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Securing resources/gender-responsive budgeting

Securing resources and budgets is central to successfully undertaking implementation efforts and sustaining them. Resources and contributions from diverse participating stakeholders can be financial or in-kind (technical expertise, free space and facilities, equipment or materials needed for services, free mass media time to raise awareness or information for abused women on where to call, etc.) Advocacy, dialogue with policy-makers and other strategies for securing resources and longer-term budget lines should be built-in from the beginning of programme planning and design. Ultimately, however, governments hold primary responsibility for ensuring that adequate public sector budgets are made available to address violence against women and girls.

A leading approach is gender-responsive budgeting, a methodology and tool to promote more equitable allocation and utilization of government resources. It encourages accountability in legislative and policy implementation, thereby advancing commitments to prevent and respond to violence. Gender-responsive budgeting can be applied in the development and execution of national and local funding mechanisms and can ensure the needs of women and girls, among other particularly marginalized social groups and communities, are met. It can be employed to analyze and track government commitments to address violence against women and girls in multi-sector or sector-specific budgets. (UNIFEM and UNFPA, 2006)

Strategies
  • Engaging ministries of finance to address violence against women in budgeting processes generally.
  • Collaborating with sector-specific institutions to address violence against women in budgeting processes as they relate to specific issues within the sector (e.g.  sexual violence and HIV in the health sector; prevention curriculum for children and adolescents in the education sector; and so on).
  • Analyzing and monitoring of budgets to review:
    • the sectoral and inter-sectoral allocations to women’s machineries or institutions coordinating efforts to address violence against women and girls;
    • allocation and distribution of funds at both the central and local levels;
    • the extent to which gender-responsive budgeting is practiced; and
    • the level of access to free legal, health and economic support services for survivors and for low-income populations in particular.
  • Complementing gender-responsive budgeting with costing exercises to determine what an adequate level of funding is to deliver all of the services required under laws and policies.
Lessons Learned
  • Gender-responsive budgeting programmes in support of investments to prevent and respond to violence have been more successful in securing allocations at the sub-national level than at the national level.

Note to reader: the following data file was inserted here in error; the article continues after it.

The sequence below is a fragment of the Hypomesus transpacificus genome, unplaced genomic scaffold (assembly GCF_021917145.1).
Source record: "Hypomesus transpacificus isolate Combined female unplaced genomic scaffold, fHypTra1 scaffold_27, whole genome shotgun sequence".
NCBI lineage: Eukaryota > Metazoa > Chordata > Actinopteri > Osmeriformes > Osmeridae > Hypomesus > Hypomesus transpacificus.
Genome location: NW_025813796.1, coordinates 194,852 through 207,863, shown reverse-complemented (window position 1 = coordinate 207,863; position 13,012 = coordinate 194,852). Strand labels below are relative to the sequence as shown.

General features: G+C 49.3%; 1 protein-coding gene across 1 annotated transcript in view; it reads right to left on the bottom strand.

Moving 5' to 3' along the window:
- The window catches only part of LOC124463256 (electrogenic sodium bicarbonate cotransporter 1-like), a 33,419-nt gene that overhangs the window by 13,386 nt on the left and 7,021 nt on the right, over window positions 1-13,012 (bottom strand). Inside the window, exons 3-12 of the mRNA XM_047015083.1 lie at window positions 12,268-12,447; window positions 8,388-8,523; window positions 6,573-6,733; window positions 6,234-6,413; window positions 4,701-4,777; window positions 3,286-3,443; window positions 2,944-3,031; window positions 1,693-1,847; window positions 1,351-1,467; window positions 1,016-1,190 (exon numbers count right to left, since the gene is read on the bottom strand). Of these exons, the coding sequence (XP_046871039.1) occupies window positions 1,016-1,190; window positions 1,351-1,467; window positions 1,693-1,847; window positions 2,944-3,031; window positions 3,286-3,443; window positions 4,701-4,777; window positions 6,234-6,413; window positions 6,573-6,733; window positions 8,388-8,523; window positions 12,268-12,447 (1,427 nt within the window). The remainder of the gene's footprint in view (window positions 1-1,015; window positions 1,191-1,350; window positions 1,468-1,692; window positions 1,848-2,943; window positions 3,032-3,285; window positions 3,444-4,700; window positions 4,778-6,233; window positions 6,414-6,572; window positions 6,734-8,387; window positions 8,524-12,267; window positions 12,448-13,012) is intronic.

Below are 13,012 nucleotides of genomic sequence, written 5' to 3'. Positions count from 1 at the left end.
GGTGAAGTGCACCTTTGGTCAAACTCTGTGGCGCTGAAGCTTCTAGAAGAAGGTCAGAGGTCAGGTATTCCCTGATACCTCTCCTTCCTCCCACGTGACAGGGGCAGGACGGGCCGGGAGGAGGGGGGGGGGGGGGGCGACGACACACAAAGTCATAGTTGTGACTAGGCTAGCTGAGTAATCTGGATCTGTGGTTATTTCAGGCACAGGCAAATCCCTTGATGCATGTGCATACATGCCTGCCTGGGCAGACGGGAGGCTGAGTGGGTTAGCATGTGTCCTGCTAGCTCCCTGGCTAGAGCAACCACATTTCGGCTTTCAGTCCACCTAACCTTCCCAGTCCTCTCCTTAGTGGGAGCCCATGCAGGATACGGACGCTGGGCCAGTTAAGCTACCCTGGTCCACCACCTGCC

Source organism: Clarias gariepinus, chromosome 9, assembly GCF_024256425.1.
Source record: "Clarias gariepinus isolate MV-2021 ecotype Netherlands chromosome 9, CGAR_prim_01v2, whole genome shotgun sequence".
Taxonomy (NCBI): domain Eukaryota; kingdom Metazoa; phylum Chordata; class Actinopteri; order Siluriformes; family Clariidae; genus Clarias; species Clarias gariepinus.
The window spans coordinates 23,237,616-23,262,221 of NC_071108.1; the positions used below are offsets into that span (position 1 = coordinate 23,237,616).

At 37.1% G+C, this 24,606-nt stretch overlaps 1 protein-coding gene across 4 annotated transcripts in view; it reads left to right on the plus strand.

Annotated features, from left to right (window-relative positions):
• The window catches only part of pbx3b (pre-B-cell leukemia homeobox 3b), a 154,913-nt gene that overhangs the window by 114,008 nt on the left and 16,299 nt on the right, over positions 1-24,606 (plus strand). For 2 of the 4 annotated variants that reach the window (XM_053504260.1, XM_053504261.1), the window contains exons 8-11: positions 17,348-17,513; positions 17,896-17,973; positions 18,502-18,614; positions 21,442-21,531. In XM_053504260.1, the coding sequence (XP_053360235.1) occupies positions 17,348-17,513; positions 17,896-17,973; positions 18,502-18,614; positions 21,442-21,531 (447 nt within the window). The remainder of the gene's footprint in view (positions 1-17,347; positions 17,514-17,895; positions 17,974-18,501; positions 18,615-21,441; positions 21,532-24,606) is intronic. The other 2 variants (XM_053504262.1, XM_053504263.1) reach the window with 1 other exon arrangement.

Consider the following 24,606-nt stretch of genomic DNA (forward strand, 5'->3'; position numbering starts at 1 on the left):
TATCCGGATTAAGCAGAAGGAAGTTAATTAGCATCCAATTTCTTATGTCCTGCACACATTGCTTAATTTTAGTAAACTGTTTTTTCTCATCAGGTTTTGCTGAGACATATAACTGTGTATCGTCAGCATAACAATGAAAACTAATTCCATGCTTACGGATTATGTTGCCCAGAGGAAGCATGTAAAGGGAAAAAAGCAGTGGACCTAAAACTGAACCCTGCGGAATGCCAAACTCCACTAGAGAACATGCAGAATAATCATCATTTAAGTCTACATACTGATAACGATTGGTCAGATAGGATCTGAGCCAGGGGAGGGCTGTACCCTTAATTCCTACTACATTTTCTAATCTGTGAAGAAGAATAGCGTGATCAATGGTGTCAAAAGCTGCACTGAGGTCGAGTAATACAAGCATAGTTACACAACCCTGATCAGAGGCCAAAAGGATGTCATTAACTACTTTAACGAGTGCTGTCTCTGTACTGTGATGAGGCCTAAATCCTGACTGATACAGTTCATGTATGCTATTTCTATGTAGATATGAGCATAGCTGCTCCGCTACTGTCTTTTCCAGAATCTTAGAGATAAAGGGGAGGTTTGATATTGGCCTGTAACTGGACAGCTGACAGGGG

• Though gender-responsive budgeting entails a range of tools and processes, many organizations only analyze budget allocations and do not go so far as to analyze expenditures or service delivery.
  • Investments in other areas of gender equality that may serve as protective factors should be assessed and monitored to ensure overall disparities between men and women that perpetuate gender-based violence are being addressed, such as secondary education, sexual and reproductive health programmes (Heise, 1999; Morrison, et al., 2007), as well as women’s economic and political participation.
  • Gender-responsive budgeting supports the long-term, sustained funding stream required to provide quality services to survivors (e.g. housing, shelters, legal aid, health services, vocational skill-building, etc.); develop capacities across sectors (e.g. for training and infrastructural improvements); and allows planning, implementation and monitoring of polices over multiple years.  This is especially relevant for primary prevention interventions that require programming over several years to impact behaviour change and transformation of social norms.

 

Illustrative Reports:

Opportunities and Challenges for Introducing Gender Sensitive Budgeting in the Area of Domestic Violence on Local and Entity Level in Bosnia and Herzegovina (United Women Banja Luka, 2007).  Available in English.
Violence against Women in Mozambique (UNIFEM, 2009).  Available in English.

Resources:

Manual for Costing: A Multidisciplinary Package of Response Services for Women and Girls Subjected to Violence (UN Women, 2013). Available in English.

The Costs of Violence - Understanding the Costs of Violence against Women and Girls and its Response: Selected Findings and Lessons Learned from Asia and the Pacific (UN Women, 2013).  Available in English.

Costing the Implementation of Violence against Women Laws and Policies (UN Women webinar, 2011).  Read the background note.  See the presentation:

Budgeting for Women's Rights: Monitoring Government Budgets for Compliance with CEDAW (Elson, 2006).  Available in Arabic and English.

Gender Responsive Budgeting in Practice: a Training Manual (UNFPA and UNIFEM, 2006).  Available in English, French and Spanish.

Budgeting for Equity: Gender Budget Initiatives within a Framework of Performance Oriented Budgeting (Sharp/UNIFEM, 2003).  Available in English.

Gender Responsive Budgeting and Women's Reproductive Rights: a Resource Pack (UNFPA and UNIFEM, 2006).  Available in English, French and Spanish.

Making the Case for Domestic Violence Prevention through the Lens of Cost-Benefit:  A Manual for Domestic Violence Prevention Practitioners (Transforming Communities Technical Assistance, Training and Resource Center, 2008).  Available in English.

Calculating the Cost of Domestic Violence Toolkit (Minnesota Coalition for Battered Women, 2008). Available in English.